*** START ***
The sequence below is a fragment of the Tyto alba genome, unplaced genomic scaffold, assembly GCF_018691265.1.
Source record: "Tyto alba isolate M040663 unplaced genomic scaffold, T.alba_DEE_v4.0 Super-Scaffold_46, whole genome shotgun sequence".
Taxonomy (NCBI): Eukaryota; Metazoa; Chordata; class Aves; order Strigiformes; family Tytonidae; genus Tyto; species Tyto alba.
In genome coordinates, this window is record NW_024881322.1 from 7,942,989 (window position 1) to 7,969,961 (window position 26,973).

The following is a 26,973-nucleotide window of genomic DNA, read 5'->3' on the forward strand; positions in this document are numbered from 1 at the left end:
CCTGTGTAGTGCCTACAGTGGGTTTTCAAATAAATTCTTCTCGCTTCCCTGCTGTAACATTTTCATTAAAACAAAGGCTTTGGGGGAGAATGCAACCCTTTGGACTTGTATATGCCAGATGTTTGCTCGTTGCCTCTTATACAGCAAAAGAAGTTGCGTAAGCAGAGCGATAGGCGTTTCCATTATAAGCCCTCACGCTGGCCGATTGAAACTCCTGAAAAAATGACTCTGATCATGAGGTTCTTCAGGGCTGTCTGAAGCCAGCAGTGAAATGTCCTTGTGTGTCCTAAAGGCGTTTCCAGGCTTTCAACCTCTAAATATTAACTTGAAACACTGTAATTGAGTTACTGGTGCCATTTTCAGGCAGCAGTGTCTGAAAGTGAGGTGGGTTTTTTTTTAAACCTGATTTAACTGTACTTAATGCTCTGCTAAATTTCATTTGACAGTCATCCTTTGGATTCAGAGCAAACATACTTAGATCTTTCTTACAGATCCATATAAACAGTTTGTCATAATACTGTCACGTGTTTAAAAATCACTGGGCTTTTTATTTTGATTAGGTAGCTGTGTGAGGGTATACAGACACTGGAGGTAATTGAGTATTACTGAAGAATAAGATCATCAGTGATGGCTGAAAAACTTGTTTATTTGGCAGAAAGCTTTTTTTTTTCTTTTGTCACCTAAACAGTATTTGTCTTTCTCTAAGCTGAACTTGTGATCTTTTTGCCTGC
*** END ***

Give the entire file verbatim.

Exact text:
The sequence below is a fragment of the Tyto alba genome, unplaced genomic scaffold, assembly GCF_018691265.1.
Source record: "Tyto alba isolate M040663 unplaced genomic scaffold, T.alba_DEE_v4.0 Super-Scaffold_46, whole genome shotgun sequence".
Taxonomy (NCBI): Eukaryota; Metazoa; Chordata; class Aves; order Strigiformes; family Tytonidae; genus Tyto; species Tyto alba.
In genome coordinates, this window is record NW_024881322.1 from 7,942,989 (window position 1) to 7,969,961 (window position 26,973).

The following is a 26,973-nucleotide window of genomic DNA, read 5'->3' on the forward strand; positions in this document are numbered from 1 at the left end:
CCTGTGTAGTGCCTACAGTGGGTTTTCAAATAAATTCTTCTCGCTTCCCTGCTGTAACATTTTCATTAAAACAAAGGCTTTGGGGGAGAATGCAACCCTTTGGACTTGTATATGCCAGATGTTTGCTCGTTGCCTCTTATACAGCAAAAGAAGTTGCGTAAGCAGAGCGATAGGCGTTTCCATTATAAGCCCTCACGCTGGCCGATTGAAACTCCTGAAAAAATGACTCTGATCATGAGGTTCTTCAGGGCTGTCTGAAGCCAGCAGTGAAATGTCCTTGTGTGTCCTAAAGGCGTTTCCAGGCTTTCAACCTCTAAATATTAACTTGAAACACTGTAATTGAGTTACTGGTGCCATTTTCAGGCAGCAGTGTCTGAAAGTGAGGTGGGTTTTTTTTTAAACCTGATTTAACTGTACTTAATGCTCTGCTAAATTTCATTTGACAGTCATCCTTTGGATTCAGAGCAAACATACTTAGATCTTTCTTACAGATCCATATAAACAGTTTGTCATAATACTGTCACGTGTTTAAAAATCACTGGGCTTTTTATTTTGATTAGGTAGCTGTGTGAGGGTATACAGACACTGGAGGTAATTGAGTATTACTGAAGAATAAGATCATCAGTGATGGCTGAAAAACTTGTTTATTTGGCAGAAAGCTTTTTTTTTTCTTTTGTCACCTAAACAGTATTTGTCTTTCTCTAAGCTGAACTTGTGATCTTTTTGCCTGC